For four decades, Kansas’ district, appeals and supreme courts – more than a score of different judges – have consistently ruled that Kansas’ K-12 schools are not supported at the level of suitability required by the Kansas Constitution.
Distressingly, the state’s reluctance to meet its constitutional obligations rebounds most violently against ethnic minorities, non-English speakers and the children of poor families, the very people public education aspires to lift into the social and economic mainstream not only for their good but for the benefit of the entire state.
Last week, when a three-judge Shawnee County District Court panel, for its second time in two years, called out the governor and state Legislature, the leaders’ reactions were equally distressing though totally predictable.
Gov. Sam Brownback continued to vamp the idea of rewriting the funding formula, which is an evasion not a remedy since the formula is not broken. Senate President Susan Wagle, R-Wichita, fumed about the court’s “very political and antagonist posture” before she could possibly have digested the 139-page opinion. Others complained of “unelected, activist” judges, dismissed the court’s ruling as “a nonstarter” and fell back on the creaky rationalization that “money doesn’t make schools better.”
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Of course the subtext for all that anger and evasion is that Brownback and the far-right Legislature he orchestrated still cling to the notion that the state’s fiscal ship is about to come in; it’s just over the horizon, heading our way bearing the rewards of the long-discredited theory of trickle-down economics. The reckless and continuing 2012 income tax cuts mainly for businesses predictably blew a $1 billion hole in the state’s normal finances. Complying with the latest court ruling would add another $500 million or more to the annual shortfall.
The court was clear that although the fiscal dilemma was “self-imposed” through the tax cuts, “avoidance is not an option” and, quietly but firmly, declared it “stands always ready ... to enforce our Kansas Constitution.”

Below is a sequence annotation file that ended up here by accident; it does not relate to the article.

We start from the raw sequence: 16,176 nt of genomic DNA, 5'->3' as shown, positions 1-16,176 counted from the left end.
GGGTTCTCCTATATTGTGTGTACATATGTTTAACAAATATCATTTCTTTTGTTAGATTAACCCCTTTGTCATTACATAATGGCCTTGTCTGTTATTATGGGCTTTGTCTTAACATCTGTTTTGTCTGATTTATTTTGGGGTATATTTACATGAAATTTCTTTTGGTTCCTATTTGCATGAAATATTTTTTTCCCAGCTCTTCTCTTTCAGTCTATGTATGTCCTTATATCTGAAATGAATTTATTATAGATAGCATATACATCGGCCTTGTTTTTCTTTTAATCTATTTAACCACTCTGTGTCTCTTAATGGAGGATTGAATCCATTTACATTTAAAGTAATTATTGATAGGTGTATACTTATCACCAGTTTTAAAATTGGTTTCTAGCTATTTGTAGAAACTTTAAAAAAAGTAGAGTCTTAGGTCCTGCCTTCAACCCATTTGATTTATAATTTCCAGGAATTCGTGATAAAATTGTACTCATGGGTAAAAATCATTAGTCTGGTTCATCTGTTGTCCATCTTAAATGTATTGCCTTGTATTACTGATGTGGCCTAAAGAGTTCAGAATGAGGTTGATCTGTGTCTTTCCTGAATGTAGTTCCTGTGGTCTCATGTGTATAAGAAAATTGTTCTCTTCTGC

The first feint toward avoidance by the administration will be to appeal, but that can provide only brief respite because the Kansas Supreme Court probably won’t take long to find, for the third time in nine years, the funding constitutionally inadequate.
The Shawnee panel’s detailed, persuasive and restrained analysis demonstrates that money properly applied can, in fact, make schools better. It also points out that there is an “affirmative path to compliance” lying in “sincerity, practicality and reasonable accommodation” and urged mediation between the state and the plaintiff school districts.
That idea is reasonable – and certainly does not support Wagle’s description of a “political and antagonistic” court – but don’t hold your breath. Our governor and legislative leadership appear willing to sacrifice the education and futures of thousands of Kansans, as well as the economic and social stability of the state itself, to perpetuate their fantastical small-government, tax-free ideological paradise that excludes all but people like them and that, under a distorted idea of personal liberty, imposes no societal obligation beyond self-preservation.
Brownback and his legislators need to end their destructive denial, acknowledge publicly the logic of the court’s analysis, accept responsibility for the potential disaster that they have created and go to work on it without delay. Kansans should accept nothing less, and Kansas students deserve a great deal more than they have been getting.
Davis Merritt, a Wichita journalist and author, can be reached at firstname.lastname@example.org.